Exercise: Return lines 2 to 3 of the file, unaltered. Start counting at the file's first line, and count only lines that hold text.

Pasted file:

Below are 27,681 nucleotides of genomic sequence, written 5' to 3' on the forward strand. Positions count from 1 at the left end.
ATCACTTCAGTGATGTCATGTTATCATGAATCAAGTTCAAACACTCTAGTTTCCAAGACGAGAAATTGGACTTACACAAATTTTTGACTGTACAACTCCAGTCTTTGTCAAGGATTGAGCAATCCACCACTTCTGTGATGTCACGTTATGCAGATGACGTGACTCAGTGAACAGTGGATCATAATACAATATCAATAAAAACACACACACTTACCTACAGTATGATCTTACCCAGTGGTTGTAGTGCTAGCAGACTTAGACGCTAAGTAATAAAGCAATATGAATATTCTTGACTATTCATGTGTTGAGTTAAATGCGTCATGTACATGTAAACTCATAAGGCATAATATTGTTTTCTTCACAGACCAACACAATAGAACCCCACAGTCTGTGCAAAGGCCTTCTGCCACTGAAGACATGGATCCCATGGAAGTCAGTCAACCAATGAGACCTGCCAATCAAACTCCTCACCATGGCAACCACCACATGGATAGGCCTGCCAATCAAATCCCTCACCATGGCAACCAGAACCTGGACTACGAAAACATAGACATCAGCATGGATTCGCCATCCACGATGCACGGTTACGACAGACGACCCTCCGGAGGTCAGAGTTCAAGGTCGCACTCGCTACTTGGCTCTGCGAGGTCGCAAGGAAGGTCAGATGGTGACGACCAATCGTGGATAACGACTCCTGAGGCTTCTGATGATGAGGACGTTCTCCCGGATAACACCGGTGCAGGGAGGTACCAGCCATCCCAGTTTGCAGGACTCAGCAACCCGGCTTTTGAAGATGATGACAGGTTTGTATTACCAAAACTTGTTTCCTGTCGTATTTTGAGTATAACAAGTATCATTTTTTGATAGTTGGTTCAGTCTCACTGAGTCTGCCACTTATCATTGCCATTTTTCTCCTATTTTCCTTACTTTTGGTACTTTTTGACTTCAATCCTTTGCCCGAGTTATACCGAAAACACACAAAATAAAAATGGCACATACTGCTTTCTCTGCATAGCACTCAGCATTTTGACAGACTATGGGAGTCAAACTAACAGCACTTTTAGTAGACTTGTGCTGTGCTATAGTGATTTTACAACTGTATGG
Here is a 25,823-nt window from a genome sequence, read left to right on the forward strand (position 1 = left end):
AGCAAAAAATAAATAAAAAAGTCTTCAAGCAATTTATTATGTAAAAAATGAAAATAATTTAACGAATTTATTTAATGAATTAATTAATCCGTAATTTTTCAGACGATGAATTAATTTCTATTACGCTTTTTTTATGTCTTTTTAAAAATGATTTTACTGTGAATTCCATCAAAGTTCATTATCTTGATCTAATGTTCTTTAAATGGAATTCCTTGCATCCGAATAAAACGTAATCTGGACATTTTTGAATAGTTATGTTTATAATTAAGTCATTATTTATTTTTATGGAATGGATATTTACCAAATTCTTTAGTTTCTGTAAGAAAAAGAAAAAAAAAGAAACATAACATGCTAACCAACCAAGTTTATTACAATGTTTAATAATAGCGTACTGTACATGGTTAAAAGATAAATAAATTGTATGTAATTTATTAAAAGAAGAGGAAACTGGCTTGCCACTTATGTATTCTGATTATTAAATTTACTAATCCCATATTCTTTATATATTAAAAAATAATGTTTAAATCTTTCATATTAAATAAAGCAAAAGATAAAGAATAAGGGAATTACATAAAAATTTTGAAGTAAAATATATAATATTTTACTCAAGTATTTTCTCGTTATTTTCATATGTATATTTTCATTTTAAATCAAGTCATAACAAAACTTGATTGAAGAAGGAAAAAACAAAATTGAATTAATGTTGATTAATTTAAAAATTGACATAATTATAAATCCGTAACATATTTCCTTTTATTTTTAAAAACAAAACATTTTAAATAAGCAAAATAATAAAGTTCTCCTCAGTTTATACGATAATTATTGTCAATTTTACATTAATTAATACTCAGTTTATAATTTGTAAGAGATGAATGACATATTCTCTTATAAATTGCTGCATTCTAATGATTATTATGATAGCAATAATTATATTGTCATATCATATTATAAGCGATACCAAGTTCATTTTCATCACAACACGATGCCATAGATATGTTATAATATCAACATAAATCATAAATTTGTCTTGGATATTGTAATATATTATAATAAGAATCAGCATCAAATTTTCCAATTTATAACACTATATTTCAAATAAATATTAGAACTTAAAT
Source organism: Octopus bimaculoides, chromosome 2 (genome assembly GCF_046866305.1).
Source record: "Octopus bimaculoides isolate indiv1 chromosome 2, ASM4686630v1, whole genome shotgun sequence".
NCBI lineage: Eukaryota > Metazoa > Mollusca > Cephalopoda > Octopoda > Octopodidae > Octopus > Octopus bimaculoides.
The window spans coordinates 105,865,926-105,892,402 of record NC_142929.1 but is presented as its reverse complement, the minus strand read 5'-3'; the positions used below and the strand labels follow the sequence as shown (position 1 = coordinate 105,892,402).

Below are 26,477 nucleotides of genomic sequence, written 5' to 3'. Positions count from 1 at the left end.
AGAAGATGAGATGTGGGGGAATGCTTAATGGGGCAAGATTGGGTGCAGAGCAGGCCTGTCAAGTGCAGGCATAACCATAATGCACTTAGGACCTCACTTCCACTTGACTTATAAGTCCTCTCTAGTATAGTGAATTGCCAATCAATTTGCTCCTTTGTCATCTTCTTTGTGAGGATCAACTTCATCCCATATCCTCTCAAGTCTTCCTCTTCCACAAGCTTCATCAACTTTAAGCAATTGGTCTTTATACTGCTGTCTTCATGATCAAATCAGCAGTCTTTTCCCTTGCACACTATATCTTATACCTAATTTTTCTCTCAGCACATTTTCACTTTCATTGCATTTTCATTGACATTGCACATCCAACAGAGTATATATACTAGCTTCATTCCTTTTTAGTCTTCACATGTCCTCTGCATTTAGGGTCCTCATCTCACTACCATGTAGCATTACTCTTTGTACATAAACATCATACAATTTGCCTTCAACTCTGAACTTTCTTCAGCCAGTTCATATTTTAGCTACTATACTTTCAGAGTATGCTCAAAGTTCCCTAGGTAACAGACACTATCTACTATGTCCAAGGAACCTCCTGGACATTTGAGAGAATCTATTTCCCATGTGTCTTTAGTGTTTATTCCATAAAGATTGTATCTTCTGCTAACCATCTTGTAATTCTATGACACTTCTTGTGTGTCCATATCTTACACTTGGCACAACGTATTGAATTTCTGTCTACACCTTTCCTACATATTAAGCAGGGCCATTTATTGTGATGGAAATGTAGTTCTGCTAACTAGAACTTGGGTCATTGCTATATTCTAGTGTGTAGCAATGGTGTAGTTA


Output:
ATCACTTCAGTGATGTCATGTTATCATGAATCAAGTTCAAACACTCTAGTTTCCAAGACGAGAAATTGGACTTACACAAATTTTTGACTGTACAACTCCAGTCTTTGTCAAGGATTGAGCAATCCACCACTTCTGTGATGTCACGTTATGCAGATGACGTGACTCAGTGAACAGTGGATCATAATACAATATCAATAAAAACACACACACTTACCTACAGTATGATCTTACCCAGTGGTTGTAGTGCTAGCAGACTTAGACGCTAAGTAATAAAGCAATATGAATATTCTTGACTATTCATGTGTTGAGTTAAATGCGTCATGTACATGTAAACTCATAAGGCATAATATTGTTTTCTTCACAGACCAACACAATAGAACCCCACAGTCTGTGCAAAGGCCTTCTGCCACTGAAGACATGGATCCCATGGAAGTCAGTCAACCAATGAGACCTGCCAATCAAACTCCTCACCATGGCAACCACCACATGGATAGGCCTGCCAATCAAATCCCTCACCATGGCAACCAGAACCTGGACTACGAAAACATAGACATCAGCATGGATTCGCCATCCACGATGCACGGTTACGACAGACGACCCTCCGGAGGTCAGAGTTCAAGGTCGCACTCGCTACTTGGCTCTGCGAGGTCGCAAGGAAGGTCAGATGGTGACGACCAATCGTGGATAACGACTCCTGAGGCTTCTGATGATGAGGACGTTCTCCCGGATAACACCGGTGCAGGGAGGTACCAGCCATCCCAGTTTGCAGGACTCAGCAACCCGGCTTTTGAAGATGATGACAGGTTTGTATTACCAAAACTTGTTTCCTGTCGTATTTTGAGTATAACAAGTATCATTTTTTGATAGTTGGTTCAGTCTCACTGAGTCTGCCACTTATCATTGCCATTTTTCTCCTATTTTCCTTACTTTTGGTACTTTTTGACTTCAATCCTTTGCCCGAGTTATACCGAAAACACACAAAATAAAAATGGCACATACTGCTTTCTCTGCATAGCACTCAGCATTTTGACAGACTATGGGAGTCAAACTAACAGCACTTTTAGTAGACTTGTGCTGTGCTATAGTGATTTTACAACTGTATGG
Here is a 25,823-nt window from a genome sequence, read left to right on the forward strand (position 1 = left end):